Bioreactors are defined as: “An apparatus used to carry out any kind of bioprocess; examples include fermenter or enzyme reactor “. Bioreactors are systems designed to provide a suitable environment for cells of their components to transform substrates into products.
The devices are fundamental for industrial bioprocesses because they can precisely regulate crucial factors, such as temperature. pH, oxygen, and nutrient availability. This fine control allows for the optimization of cell growth, enhancement of productivity, and consistent product quality.
Among the products that bioreactors can produce are fermented edible products and beverages (cheese, beer) to high-added value products (vaccines, antibiotics, biofuels). Bioreactors play a significant role in engineering processes like wastewater treatment and bioremediation.
Bioreactors have been brought to the fore of biotechnological processes. However, bioreactors have accompanied humanity for the last 10000 years. The first scientific evidence of vessels used for fermentation dates circa 7000 BC in China. It consisted of a clay pot, and analysis of the organics trapped in the clay revealed the product of fruit juice, rice, and honey fermentation.
Antibiotic discovery by Ian Fleming in 1928 revolutionized modern bioreactors. Although the first evidence of the use of antibiotics dates from 500 BC in China – moldy tofu curds -it took over 2000 years to identify that it was penicillin, which prevented the wounds from being infected. The production of penicillin after Fleming’s discovery was a time and resource-consuming task, which involved using whatever containers were available.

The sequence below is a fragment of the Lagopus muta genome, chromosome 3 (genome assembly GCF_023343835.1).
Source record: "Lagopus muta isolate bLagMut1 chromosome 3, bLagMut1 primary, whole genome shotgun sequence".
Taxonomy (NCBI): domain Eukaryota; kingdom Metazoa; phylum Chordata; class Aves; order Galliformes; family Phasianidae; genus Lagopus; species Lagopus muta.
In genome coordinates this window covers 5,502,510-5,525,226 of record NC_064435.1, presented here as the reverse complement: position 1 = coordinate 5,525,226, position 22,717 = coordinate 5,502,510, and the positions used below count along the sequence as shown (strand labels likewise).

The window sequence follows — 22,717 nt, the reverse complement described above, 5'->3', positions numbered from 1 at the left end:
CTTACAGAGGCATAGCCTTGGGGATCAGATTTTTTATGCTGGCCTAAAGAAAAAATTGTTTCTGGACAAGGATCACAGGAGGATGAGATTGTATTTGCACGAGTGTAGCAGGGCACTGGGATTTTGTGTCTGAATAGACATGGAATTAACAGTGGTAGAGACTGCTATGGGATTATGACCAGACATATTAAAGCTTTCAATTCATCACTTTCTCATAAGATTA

Scaling up penicillin production required the design of sophisticated bioreactor systems capable of optimizing the cultivation of Penicillium rubens. Around the time of this serendipitous discovery, scientists such as Chaim Weizmann, Ernst Stauch, and Herbert Schmidt made substantial contributions to bioreactor design. Weizmann designed the first bioreactors used to produce acetone, and Stach and Schmidt developed tubing that allowed the introduction of water and steam in reactors to achieve aseptic conditions. By 1945, the first large-scale bioreactors (20 L) were manufactured, and the demand for penicillin (7 trillion units) was met for the first time.
In the present day, bioreactors play a fundamental role in diverse scientific and industrial applications.
Scale-up and scale-down processes, from Research and Development to Production Scale, are a cornerstone in biotechnological processes.
In Research and Development, it is vital to understand the parameters in which the biological agent used in the bioprocess is viable. The possibility of running independent bioreactors allows faster parameter optimization. Small-volume reactors allow shorter incubation times and reduced costs, which, combined with high throughput miniature reactors, results in shortened project timelines. Using larger volume reactors (up to 5 L) allows for a better understanding of how the process will function at a bigger scale, making process development and pilot scale more reliable and accurate.
By integrating cutting-edge technology and advanced automation, the BioXplorer offers significant efficiency, scalability, and reproducibility advantages. Researchers can accelerate their workflows, optimize yield, and minimize manual intervention, enhancing productivity and reducing time-to-market. The BioXplorer is a robust and reliable partner in advancing biological processes, empowering scientists to unlock the full potential of biotechnology and drive innovation in industries ranging from pharmaceuticals to biofuels and beyond.
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